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Thursday, November 29, 2007

Pete Greenberg Quits the Croc

posted by on November 29 at 14:34 PM

The grapevine is abuzz, the rumor mill is churning: Several people have reported receiving a text message from Pete Greenberg, booker at the Crocodile, saying he just quit, effective immediately.

Emails to Greenberg have been unreturned as of four minutes ago. We’ll let you know details as we receive them.

Update: Assistant booker Eli Anderson just confirmed that Greenberg’s departure occurred yesterday during a staff meeting. Anderson is now interim booker and in charge of running the Croc. “Everything is going on as scheduled,” Anderson said. “We’re just running at half-speed.”

Further update: “If you don’t like it, you don’t have to work here.”

Those words—allegedly spoken by Crocodile owner Stephanie Dorgan—were the final straw, Greenberg told me. He and Dorgan were arguing over a catering contract for an upcoming music industry party during a weekly staff meeting yesterday. The argument soon devolved into an all-too-familiar battle of wills. This time, Greenberg decided he had enough. He gave Dorgan his keys and walked out.

“She and I never got along,” Greenberg said. “The respect isnít there—I donít respect her, she doesnít respect me. With the exception of not having a paycheck, it feels good. I don’t regret the decision.”

Dorgan has owned the Crocodile since its opening in 1991. Greenberg has booked bands there for almost four years. He called the venue Dorgan’s “vanity project,” though he suggested she doesn’t see it that way. “She doesnít take any money away from it, but I see the amount of effort she puts in, which is negligible. She doesnít understand how her business operates, but she doesnít want to discuss it, either. I donít want say ‘You donít get it,” because I donít want be difficult. All im asking for her is to talk to me and respect me. She doesnít understand the position; she wants what she wants.”

“When you operate from a reactive postion instead of proactive, you’re gonna run into these problems,” he continued. “And these problems were there before me. I spent months last year with every paycheck bouncing, and I’m not the only one who had their paycheck bounce.” Greenberg was unequivocal about the Crocodile’s future. “She’s not making the right decisions for the business,” he said. “[Shutting down] probably is not too far off.”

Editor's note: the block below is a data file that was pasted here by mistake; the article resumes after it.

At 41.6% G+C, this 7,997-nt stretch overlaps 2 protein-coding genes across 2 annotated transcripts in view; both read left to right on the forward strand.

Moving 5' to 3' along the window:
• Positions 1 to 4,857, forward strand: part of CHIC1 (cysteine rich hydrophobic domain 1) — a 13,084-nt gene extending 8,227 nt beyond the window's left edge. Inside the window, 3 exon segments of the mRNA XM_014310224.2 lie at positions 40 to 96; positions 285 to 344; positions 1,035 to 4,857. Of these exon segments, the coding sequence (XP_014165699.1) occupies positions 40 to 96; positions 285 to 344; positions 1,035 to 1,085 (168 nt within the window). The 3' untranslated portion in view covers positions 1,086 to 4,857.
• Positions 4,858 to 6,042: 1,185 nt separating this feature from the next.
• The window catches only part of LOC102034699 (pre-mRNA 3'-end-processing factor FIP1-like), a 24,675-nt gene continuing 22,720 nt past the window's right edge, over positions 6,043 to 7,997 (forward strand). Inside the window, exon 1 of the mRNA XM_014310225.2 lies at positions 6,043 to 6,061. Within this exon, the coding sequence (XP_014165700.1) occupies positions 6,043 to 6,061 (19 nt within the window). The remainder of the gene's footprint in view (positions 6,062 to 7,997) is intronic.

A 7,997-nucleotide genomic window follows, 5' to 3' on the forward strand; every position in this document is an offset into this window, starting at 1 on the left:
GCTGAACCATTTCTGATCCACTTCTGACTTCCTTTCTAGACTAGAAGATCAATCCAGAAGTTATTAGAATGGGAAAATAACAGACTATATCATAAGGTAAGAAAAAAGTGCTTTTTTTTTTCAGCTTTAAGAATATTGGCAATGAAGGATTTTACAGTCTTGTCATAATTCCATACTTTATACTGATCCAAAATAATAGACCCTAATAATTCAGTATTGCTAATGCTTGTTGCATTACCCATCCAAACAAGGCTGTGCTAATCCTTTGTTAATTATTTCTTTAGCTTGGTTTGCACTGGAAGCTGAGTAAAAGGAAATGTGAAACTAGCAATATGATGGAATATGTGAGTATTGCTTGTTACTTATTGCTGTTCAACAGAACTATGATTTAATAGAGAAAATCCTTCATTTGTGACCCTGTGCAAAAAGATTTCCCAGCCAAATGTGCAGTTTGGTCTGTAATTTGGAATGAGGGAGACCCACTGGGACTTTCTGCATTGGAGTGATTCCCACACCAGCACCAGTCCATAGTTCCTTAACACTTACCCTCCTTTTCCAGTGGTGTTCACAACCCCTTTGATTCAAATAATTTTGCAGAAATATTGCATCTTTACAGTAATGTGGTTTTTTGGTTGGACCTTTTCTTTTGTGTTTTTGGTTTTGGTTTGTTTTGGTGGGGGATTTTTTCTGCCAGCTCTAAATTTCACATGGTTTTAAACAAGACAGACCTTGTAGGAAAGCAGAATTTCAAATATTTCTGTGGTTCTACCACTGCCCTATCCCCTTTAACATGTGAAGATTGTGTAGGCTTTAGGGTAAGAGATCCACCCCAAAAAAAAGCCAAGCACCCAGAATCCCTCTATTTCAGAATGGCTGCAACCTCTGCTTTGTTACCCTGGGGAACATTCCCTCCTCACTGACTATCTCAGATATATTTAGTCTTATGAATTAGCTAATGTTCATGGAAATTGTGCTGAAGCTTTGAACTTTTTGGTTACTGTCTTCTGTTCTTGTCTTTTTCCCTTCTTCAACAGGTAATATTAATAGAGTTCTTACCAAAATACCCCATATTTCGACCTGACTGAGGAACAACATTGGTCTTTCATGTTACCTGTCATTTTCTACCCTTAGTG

As of 3:30, Dorgan hasn’t returned requests for comment. Keep checking back for updates.

RSS icon Comments


Holy crap! Pete will indeed be missed; I hope he's on to good things.

Posted by Levislade | November 29, 2007 1:52 PM

is the ship sinking? it's surely been taking on water for a long while....

Posted by PGC | November 29, 2007 2:23 PM

it's funny if they were taking on water, getting a glass of water with your meal seems to be the second hardest thing in the world (the hardest: getting your meal).

Posted by cosby | November 29, 2007 2:28 PM

Big love for Pete, I have.

Big love for Croc, I have.


Posted by trent moorman | November 29, 2007 2:34 PM

That sucks.

Posted by laterite | November 29, 2007 2:56 PM

Oh jeeze, this is no good. I love you, Pete!

Posted by Alicia | November 29, 2007 3:03 PM

That is too bad. I think the Croc is the best venue in Seattle to see shows (excepting the new treatment for the all-ages shows, where they split the main room down the middle with orange construction-fence. God that's awful), and I think Pete has been the best booker there since I moved to Seattle in '97. I hate to see Pete go, and I'll definitely hate to see the Croc go.

Say it ain't so!

Posted by Royal | November 29, 2007 3:13 PM

I'm sure she knows something about running a business. Venues like that rarely last as long. People didn't think it'd last when whatshername left after booking all those years, either.

Posted by Dougsf | November 29, 2007 3:18 PM

Ah, good old whatshername...

Posted by Eli | November 29, 2007 3:43 PM

Last I checked bouncing payroll checks is not a good sign of someone who knows how to run a business.

Points to be made: 1. Her divorce from Peter Buck (no more deep pockets).

2. Do a google search on Stephanie Dorgan and you'll see a couple of news stories that show you she does not keep the most accurate books.

Add it all up and you get some new condos in that space in the near future.

Posted by Warship Satan | November 29, 2007 3:45 PM

but why not just sell it then? why engender all this animosity from the city of seattle by firing beloved employees? what does she stand to gain from running the place into the ground as opposed to just selling it outright?

the point made above is a good one: the place has been there for 17 years, so she must be doing something right, which might just be hiring competent people. the common complaint im hearing is that "she just doesnt care about the crocodile as much as we do," which is really hard to verify, even from someone who worked there.

Posted by jz | November 29, 2007 4:07 PM

Exactly. We need to hear Dorgan's side before launching more shit-talking against a Seattle institution. For all I know, "Satan" is an ex-employee, and Dorgan's divorce completely inconsequential.

Posted by que? | November 29, 2007 4:14 PM

Just because an owner has kept a club running for a multiple number of years, doesn't necessarily mean they are doing it correctly. If you watch the original BBC version of Kitchen Nightmares (the superior version), you see Gordon Ramsey going into restaurants around the UK that have been kept afloat for multiple decades, but are bleeding cash and constantly on the verge of folding. It's not for a lack of passion (though often that contributes) or even skill. It's just that complacency has set in, and the owners and staff are in a rut. I think you can extend this idea to many bars and music venues.